Status : PhD student
Interdisciplinary Research Themes
I am interested in human individuals’ adaptation to their environment and how the constraints imposed by it act / have acted on different populations of the planet during the species’ history. What especially interests me in the case of the Human is that the constraints can come from the outside, for example from culture, complexifying the interpretation of results.
During my master, I started developing a method that enabled the detection of positive selection traces specific to sub-populations of species. This method based on the study of haplotypical structures enables the study of selection events due to the each population’s specific environment. Applied to human data, this method is especially responsive to selection for milk digestion in adults in European and Massaï populations.
I also studied in a second work experience alcohol digestion in two Central Asian populations, different both in genetic origins and lifestyle (Kirghizes and Tadjiks). Finally, another work experience enabled me to develop human phylogeny models from re-sequencing data, with the aim to shed light on relations between H. sapiens and H. neanderthalensis.
I am currently working towards a joint PhD with Uppsala University on taste perceptions in populations in relation with their environment and livelihood. This project aims to study four populations in two world regions : The Central African forest (Bakas and Nzimés), and Central Asia (Kirghizes and Tadjiks). These two regions vary in both their climates and diversity in alimentary resources but their people are also different in their livelihoods : Bakas hunter gatherers, Kirghizes nomadic herders, Tadjiks and Nzimés farmers. By studying both sensitivity to taste (sweet, salty, acid, sour, unami) and genes (genetic diversity, selection tests, association studies), I study different perceptions and try to understand how taste perceptions have adapted to environments and lifestyles.
Origins and Adaptation in Humans : a Case Study of Taste and Lifestyle
In this thesis, I use population genetics and statistical approaches to investigate early human demography, infer local adaptation in diverse sets of populations, and study the genetic basis for taste perception.
In the first paper, I examine the genomic evidence for a severe bottleneck, which has been suggested based on paleontological and climate studies to coincide with the emergence of anatomically modern humans. Using a Bayesian approach, I evaluate the genetic evidence of a bottleneck between 190,000 and 130,000 years ago and find that the data is in favor of a model without bottleneck at this time point.
I further develop a method to detect local adaptation based on frequencies of private haplotypes. I first show, using simulated data, that this method can detect local adaption. Applied to large-scale human genotype data, this method detects known signals of positive selection in human data such as the positive selection around the lactase gene in Europeans and East Africans. Also, this method permits to improve knowledge on potential adaptation events in humans as it finds several regions potentially selected that were not previously described. I further investigate patterns of adaptation in whole genome data based on a diverse set of African populations. The results from the regions potentially selected show that diet and pathogens are the common driving forces of adaptation in all studied populations.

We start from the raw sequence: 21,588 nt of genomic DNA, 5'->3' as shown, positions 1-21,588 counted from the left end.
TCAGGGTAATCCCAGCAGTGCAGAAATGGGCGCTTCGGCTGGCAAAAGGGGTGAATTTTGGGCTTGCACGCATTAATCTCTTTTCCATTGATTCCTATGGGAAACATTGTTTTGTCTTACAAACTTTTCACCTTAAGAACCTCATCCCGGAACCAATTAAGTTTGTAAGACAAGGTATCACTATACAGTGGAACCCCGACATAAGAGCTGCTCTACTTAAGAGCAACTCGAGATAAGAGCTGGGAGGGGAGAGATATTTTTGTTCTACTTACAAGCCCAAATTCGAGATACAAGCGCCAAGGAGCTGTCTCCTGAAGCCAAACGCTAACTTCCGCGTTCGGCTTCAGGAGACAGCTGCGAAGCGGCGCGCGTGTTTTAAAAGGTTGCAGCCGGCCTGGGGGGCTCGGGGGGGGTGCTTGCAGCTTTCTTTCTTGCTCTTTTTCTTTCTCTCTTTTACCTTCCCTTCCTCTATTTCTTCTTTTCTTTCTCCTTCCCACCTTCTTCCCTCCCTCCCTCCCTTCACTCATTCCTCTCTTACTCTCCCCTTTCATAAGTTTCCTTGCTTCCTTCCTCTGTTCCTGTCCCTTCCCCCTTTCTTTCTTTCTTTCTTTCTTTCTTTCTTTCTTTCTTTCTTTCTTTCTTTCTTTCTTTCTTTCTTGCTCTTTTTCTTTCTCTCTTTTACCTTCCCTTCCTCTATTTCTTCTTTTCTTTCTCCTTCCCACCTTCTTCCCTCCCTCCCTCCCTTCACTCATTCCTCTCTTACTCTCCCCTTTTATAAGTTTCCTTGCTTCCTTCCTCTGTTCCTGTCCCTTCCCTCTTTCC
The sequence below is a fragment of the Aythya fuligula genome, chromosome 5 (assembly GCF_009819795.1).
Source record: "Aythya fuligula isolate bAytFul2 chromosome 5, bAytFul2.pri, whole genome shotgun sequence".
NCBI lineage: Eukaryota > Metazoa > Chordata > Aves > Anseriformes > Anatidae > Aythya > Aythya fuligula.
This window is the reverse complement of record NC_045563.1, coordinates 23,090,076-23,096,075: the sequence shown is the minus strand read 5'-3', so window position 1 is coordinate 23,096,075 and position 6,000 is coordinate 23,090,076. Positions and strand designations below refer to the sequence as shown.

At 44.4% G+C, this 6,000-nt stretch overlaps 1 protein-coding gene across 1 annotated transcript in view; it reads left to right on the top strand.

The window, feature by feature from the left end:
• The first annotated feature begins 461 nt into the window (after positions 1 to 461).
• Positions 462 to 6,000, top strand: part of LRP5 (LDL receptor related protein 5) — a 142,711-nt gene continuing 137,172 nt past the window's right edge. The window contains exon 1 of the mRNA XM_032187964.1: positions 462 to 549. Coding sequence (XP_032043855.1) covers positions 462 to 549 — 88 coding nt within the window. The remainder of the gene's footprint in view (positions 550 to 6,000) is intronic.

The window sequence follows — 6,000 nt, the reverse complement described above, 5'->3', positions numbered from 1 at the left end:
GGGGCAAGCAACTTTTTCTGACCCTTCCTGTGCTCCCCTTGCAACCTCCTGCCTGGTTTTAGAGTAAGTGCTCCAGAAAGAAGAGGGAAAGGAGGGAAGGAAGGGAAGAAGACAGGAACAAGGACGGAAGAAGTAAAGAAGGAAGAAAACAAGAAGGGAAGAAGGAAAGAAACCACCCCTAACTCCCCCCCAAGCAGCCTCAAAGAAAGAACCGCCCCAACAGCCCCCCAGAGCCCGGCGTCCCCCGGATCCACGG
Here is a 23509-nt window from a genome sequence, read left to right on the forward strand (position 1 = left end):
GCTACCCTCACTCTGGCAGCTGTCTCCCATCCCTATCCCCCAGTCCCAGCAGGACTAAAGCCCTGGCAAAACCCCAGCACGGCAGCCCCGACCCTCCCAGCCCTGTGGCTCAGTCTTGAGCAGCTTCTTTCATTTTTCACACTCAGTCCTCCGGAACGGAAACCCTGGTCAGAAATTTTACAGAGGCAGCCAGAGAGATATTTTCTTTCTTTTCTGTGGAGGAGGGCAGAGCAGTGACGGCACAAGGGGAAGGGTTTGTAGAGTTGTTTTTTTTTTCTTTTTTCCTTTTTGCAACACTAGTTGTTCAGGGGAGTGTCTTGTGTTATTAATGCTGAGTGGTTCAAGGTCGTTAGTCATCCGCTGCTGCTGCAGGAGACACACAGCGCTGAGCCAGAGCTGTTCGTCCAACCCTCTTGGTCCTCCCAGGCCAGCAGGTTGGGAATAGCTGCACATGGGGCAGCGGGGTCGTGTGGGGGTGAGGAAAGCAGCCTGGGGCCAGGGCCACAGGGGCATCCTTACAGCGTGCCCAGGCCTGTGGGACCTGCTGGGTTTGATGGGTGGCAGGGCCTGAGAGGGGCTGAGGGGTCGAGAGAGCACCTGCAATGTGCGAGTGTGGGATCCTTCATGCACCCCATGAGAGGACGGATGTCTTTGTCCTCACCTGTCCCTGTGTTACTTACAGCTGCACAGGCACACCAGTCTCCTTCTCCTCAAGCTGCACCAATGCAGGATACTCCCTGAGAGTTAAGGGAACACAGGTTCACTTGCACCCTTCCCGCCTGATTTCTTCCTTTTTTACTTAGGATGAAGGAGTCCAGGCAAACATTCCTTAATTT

There is evidence that taste perception have evolved in concert with diet, environment, and the organismal needs in humans. For this reason, I study taste perception in populations differing on lifestyle (hunter-gatherers, farmers and nomad herders). I present taste perception phenotypes for all tastes (sweet, bitter, sour, salty and umami) and relate them to high density genotype data. I show that taste and taste-involved genes have evolved with lifestyle. By performing an association study, I also show that variation in taste perception involves more genes than only the taste receptors genes.
In this thesis, by analyzing human genetic data with a population genetics approaches, I covered several topics of human ancient demography and adaptation and show the utility of using large-scale genetic data to better understand human history."
Diversité du Vivant, Université Paris VI.
Evelyne Heyer (Directrice de thèse) Mattias Jakobsson (Directeur de thèse) Michael Blum (Directeur de thèse)
Jury : David Comas (Rapporteur et "opponent") Lluis Quintana-Murci (Rapporteur) Åsa Johansson (Examinatrice) Denis Pierron (Examinateur) Thierry Wirth (Examinateur)
Sjöstrand AE., Sjödin P, Jakobsson M. “Private Haplotypes as selection detectors” Sjöstrand AE, Heyer E. “Population genetics of Alcohol Dehydrogenase 1B in Central Asia”
Per Sjödin, Agnès E. Sjöstrand, Mattias Jakobsson, and Michael G.B. Blum Resequencing Data Provide No Evidence for a Human Bottleneck in Africa during the Penultimate Glacial Period Mol Biol Evol (2012) 29(7) : 1851-1860 doi:10.1093/molbev/mss061